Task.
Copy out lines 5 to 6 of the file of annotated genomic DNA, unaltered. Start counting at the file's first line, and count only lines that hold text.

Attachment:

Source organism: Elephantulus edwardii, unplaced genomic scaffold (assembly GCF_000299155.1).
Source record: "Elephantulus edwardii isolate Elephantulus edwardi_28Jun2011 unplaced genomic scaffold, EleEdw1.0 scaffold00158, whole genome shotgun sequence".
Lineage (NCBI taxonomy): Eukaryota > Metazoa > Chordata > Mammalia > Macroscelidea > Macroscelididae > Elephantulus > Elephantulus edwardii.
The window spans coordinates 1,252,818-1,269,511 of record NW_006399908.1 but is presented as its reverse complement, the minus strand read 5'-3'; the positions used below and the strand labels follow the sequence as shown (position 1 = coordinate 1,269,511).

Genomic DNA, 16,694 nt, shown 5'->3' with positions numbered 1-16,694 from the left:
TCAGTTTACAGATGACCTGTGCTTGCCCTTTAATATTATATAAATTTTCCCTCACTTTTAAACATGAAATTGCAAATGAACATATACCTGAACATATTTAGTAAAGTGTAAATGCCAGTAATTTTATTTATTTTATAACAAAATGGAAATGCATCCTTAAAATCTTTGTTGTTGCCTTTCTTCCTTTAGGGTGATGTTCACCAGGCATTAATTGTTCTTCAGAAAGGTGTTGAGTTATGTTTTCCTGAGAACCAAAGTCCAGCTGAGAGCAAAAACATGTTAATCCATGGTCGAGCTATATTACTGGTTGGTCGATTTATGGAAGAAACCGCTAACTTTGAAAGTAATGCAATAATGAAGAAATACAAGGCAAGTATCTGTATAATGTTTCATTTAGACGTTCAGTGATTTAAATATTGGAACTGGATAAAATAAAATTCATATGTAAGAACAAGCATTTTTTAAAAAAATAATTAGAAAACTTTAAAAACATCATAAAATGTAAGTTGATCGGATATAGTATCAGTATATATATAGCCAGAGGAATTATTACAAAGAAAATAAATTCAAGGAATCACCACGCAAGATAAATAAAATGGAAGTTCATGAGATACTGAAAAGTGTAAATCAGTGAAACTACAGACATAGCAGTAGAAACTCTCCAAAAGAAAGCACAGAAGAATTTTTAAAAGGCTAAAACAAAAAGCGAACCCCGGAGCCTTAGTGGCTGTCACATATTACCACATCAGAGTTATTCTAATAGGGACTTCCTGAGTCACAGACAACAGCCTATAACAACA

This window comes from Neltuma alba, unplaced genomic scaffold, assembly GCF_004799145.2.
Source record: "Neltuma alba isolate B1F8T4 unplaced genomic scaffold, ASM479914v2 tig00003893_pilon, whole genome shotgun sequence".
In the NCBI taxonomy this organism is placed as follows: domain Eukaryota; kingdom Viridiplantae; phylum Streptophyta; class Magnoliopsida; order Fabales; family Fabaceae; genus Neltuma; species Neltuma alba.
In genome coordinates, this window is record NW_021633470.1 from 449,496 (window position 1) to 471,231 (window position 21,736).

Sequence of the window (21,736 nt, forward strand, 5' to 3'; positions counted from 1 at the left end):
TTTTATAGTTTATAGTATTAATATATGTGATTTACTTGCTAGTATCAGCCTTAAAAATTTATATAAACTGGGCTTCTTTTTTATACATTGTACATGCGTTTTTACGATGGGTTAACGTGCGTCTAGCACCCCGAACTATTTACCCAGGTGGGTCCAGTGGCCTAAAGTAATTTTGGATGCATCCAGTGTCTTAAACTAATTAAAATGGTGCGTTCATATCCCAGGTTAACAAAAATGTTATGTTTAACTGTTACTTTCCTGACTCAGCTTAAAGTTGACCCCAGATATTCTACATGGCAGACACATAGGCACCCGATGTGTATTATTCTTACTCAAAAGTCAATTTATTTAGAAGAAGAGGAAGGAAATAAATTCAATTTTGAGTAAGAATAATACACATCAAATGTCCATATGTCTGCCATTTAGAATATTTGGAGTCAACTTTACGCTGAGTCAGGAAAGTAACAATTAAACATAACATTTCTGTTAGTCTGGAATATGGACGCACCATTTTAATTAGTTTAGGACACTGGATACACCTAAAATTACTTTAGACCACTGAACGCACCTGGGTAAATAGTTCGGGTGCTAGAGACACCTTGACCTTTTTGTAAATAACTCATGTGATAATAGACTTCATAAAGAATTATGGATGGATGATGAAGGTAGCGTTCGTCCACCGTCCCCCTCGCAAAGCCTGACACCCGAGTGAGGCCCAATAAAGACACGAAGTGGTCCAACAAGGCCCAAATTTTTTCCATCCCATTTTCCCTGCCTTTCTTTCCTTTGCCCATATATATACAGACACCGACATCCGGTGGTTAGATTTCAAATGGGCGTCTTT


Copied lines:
Genomic DNA, 16,694 nt, shown 5'->3' with positions numbered 1-16,694 from the left:
TCAGTTTACAGATGACCTGTGCTTGCCCTTTAATATTATATAAATTTTCCCTCACTTTTAAACATGAAATTGCAAATGAACATATACCTGAACATATTTAGTAAAGTGTAAATGCCAGTAATTTTATTTATTTTATAACAAAATGGAAATGCATCCTTAAAATCTTTGTTGTTGCCTTTCTTCCTTTAGGGTGATGTTCACCAGGCATTAATTGTTCTTCAGAAAGGTGTTGAGTTATGTTTTCCTGAGAACCAAAGTCCAGCTGAGAGCAAAAACATGTTAATCCATGGTCGAGCTATATTACTGGTTGGTCGATTTATGGAAGAAACCGCTAACTTTGAAAGTAATGCAATAATGAAGAAATACAAGGCAAGTATCTGTATAATGTTTCATTTAGACGTTCAGTGATTTAAATATTGGAACTGGATAAAATAAAATTCATATGTAAGAACAAGCATTTTTTAAAAAAATAATTAGAAAACTTTAAAAACATCATAAAATGTAAGTTGATCGGATATAGTATCAGTATATATATAGCCAGAGGAATTATTACAAAGAAAATAAATTCAAGGAATCACCACGCAAGATAAATAAAATGGAAGTTCATGAGATACTGAAAAGTGTAAATCAGTGAAACTACAGACATAGCAGTAGAAACTCTCCAAAAGAAAGCACAGAAGAATTTTTAAAAGGCTAAAACAAAAAGCGAACCCCGGAGCCTTAGTGGCTGTCACATATTACCACATCAGAGTTATTCTAATAGGGACTTCCTGAGTCACAGACAACAGCCTATAACAACA